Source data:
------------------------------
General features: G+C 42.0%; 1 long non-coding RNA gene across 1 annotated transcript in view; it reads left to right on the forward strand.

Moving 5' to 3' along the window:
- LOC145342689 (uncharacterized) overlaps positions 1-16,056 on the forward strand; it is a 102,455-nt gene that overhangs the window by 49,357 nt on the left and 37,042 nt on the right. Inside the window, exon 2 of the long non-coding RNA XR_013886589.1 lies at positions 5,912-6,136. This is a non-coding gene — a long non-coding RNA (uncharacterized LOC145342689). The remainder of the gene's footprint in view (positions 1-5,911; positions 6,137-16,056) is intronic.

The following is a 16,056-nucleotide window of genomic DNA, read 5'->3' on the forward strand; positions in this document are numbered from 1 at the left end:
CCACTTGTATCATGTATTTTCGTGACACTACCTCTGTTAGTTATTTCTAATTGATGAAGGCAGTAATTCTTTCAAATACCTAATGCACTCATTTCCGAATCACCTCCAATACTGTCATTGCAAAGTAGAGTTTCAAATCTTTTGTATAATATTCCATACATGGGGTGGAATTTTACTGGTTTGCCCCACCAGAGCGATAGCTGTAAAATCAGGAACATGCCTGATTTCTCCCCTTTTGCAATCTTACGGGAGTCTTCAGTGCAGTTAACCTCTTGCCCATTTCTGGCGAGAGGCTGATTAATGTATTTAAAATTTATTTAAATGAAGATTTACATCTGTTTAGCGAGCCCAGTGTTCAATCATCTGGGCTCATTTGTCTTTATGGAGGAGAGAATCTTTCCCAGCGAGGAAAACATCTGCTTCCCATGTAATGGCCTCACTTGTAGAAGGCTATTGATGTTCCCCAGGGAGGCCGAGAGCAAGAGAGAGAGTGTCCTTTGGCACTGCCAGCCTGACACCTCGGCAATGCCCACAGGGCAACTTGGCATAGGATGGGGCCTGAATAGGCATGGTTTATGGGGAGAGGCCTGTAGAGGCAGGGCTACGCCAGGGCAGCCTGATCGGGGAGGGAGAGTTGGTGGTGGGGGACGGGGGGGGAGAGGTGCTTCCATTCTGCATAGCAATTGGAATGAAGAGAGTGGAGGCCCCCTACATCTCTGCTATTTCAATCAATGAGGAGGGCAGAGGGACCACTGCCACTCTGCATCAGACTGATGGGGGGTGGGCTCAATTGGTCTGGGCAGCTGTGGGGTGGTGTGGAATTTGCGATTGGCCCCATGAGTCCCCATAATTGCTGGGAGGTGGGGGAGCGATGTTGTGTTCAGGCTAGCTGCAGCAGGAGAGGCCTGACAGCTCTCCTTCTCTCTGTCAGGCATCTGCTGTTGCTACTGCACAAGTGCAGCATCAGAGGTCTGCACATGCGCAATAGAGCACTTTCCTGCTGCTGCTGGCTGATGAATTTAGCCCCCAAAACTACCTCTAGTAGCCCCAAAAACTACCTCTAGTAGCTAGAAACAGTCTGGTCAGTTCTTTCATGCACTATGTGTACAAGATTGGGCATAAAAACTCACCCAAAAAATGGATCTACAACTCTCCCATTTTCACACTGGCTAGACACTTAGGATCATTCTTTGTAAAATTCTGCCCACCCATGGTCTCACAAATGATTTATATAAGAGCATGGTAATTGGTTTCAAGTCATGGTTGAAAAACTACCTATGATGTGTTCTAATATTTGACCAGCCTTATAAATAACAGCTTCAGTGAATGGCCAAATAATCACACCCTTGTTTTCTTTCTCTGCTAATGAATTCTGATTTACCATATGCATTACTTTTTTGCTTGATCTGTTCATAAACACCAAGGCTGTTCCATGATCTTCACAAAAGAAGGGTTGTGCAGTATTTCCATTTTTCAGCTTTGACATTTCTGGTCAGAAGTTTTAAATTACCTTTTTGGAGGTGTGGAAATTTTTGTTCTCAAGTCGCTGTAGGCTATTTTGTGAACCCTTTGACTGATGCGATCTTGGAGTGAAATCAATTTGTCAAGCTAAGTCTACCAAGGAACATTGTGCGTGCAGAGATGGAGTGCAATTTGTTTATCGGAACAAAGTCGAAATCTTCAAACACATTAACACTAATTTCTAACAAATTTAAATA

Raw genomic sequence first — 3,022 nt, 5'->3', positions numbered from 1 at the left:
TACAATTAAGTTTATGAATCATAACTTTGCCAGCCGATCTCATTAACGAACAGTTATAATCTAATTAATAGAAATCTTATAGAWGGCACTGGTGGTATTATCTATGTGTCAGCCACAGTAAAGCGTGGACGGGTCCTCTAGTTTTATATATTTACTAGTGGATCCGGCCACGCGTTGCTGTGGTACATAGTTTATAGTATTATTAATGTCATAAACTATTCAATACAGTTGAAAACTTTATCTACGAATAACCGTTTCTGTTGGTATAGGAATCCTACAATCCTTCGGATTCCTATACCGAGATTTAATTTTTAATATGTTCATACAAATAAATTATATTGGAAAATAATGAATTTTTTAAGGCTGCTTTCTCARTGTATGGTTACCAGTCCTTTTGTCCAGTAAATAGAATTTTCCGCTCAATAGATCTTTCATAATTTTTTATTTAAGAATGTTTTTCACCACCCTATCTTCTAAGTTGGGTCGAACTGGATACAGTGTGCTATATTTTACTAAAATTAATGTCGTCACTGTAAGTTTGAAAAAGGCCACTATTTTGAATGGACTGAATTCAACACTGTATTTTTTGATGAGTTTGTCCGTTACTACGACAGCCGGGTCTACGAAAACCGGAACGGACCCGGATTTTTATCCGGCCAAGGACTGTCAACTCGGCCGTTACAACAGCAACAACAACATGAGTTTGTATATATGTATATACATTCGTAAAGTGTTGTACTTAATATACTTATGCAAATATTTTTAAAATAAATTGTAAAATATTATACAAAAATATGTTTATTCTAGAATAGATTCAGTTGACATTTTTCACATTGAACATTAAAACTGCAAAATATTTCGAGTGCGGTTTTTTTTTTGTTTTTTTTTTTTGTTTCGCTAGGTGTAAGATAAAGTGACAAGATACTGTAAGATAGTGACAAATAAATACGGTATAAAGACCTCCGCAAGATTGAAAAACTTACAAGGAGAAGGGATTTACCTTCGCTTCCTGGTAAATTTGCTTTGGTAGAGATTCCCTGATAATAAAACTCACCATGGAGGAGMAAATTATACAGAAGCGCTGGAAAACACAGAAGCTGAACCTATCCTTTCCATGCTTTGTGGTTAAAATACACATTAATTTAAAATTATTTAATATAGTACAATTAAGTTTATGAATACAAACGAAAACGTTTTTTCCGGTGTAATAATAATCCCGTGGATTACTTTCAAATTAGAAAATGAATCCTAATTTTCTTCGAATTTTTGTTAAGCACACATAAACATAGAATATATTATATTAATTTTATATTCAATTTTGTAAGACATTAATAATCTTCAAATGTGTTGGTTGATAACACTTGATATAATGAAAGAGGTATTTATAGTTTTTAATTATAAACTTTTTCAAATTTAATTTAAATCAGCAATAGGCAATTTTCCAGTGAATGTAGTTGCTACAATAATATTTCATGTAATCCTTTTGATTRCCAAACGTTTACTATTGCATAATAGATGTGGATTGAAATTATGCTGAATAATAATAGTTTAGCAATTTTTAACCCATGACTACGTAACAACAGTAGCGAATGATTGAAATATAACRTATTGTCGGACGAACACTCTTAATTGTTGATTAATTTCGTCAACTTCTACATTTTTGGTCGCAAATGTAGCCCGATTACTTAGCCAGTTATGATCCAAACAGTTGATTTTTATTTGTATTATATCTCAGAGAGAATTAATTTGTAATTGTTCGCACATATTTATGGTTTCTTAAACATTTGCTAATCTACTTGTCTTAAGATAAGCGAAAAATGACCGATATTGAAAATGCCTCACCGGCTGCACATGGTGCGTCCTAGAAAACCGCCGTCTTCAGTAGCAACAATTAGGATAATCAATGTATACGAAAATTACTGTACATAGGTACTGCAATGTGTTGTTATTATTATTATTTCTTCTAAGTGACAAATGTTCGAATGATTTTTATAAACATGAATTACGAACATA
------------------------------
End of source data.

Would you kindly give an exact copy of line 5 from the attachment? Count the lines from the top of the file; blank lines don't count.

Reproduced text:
CCACTTGTATCATGTATTTTCGTGACACTACCTCTGTTAGTTATTTCTAATTGATGAAGGCAGTAATTCTTTCAAATACCTAATGCACTCATTTCCGAATCACCTCCAATACTGTCATTGCAAAGTAGAGTTTCAAATCTTTTGTATAATATTCCATACATGGGGTGGAATTTTACTGGTTTGCCCCACCAGAGCGATAGCTGTAAAATCAGGAACATGCCTGATTTCTCCCCTTTTGCAATCTTACGGGAGTCTTCAGTGCAGTTAACCTCTTGCCCATTTCTGGCGAGAGGCTGATTAATGTATTTAAAATTTATTTAAATGAAGATTTACATCTGTTTAGCGAGCCCAGTGTTCAATCATCTGGGCTCATTTGTCTTTATGGAGGAGAGAATCTTTCCCAGCGAGGAAAACATCTGCTTCCCATGTAATGGCCTCACTTGTAGAAGGCTATTGATGTTCCCCAGGGAGGCCGAGAGCAAGAGAGAGAGTGTCCTTTGGCACTGCCAGCCTGACACCTCGGCAATGCCCACAGGGCAACTTGGCATAGGATGGGGCCTGAATAGGCATGGTTTATGGGGAGAGGCCTGTAGAGGCAGGGCTACGCCAGGGCAGCCTGATCGGGGAGGGAGAGTTGGTGGTGGGGGACGGGGGGGGAGAGGTGCTTCCATTCTGCATAGCAATTGGAATGAAGAGAGTGGAGGCCCCCTACATCTCTGCTATTTCAATCAATGAGGAGGGCAGAGGGACCACTGCCACTCTGCATCAGACTGATGGGGGGTGGGCTCAATTGGTCTGGGCAGCTGTGGGGTGGTGTGGAATTTGCGATTGGCCCCATGAGTCCCCATAATTGCTGGGAGGTGGGGGAGCGATGTTGTGTTCAGGCTAGCTGCAGCAGGAGAGGCCTGACAGCTCTCCTTCTCTCTGTCAGGCATCTGCTGTTGCTACTGCACAAGTGCAGCATCAGAGGTCTGCACATGCGCAATAGAGCACTTTCCTGCTGCTGCTGGCTGATGAATTTAGCCCCCAAAACTACCTCTAGTAGCCCCAAAAACTACCTCTAGTAGCTAGAAACAGTCTGGTCAGTTCTTTCATGCACTATGTGTACAAGATTGGGCATAAAAACTCACCCAAAAAATGGATCTACAACTCTCCCATTTTCACACTGGCTAGACACTTAGGATCATTCTTTGTAAAATTCTGCCCACCCATGGTCTCACAAATGATTTATATAAGAGCATGGTAATTGGTTTCAAGTCATGGTTGAAAAACTACCTATGATGTGTTCTAATATTTGACCAGCCTTATAAATAACAGCTTCAGTGAATGGCCAAATAATCACACCCTTGTTTTCTTTCTCTGCTAATGAATTCTGATTTACCATATGCATTACTTTTTTGCTTGATCTGTTCATAAACACCAAGGCTGTTCCATGATCTTCACAAAAGAAGGGTTGTGCAGTATTTCCATTTTTCAGCTTTGACATTTCTGGTCAGAAGTTTTAAATTACCTTTTTGGAGGTGTGGAAATTTTTGTTCTCAAGTCGCTGTAGGCTATTTTGTGAACCCTTTGACTGATGCGATCTTGGAGTGAAATCAATTTGTCAAGCTAAGTCTACCAAGGAACATTGTGCGTGCAGAGATGGAGTGCAATTTGTTTATCGGAACAAAGTCGAAATCTTCAAACACATTAACACTAATTTCTAACAAATTTAAATA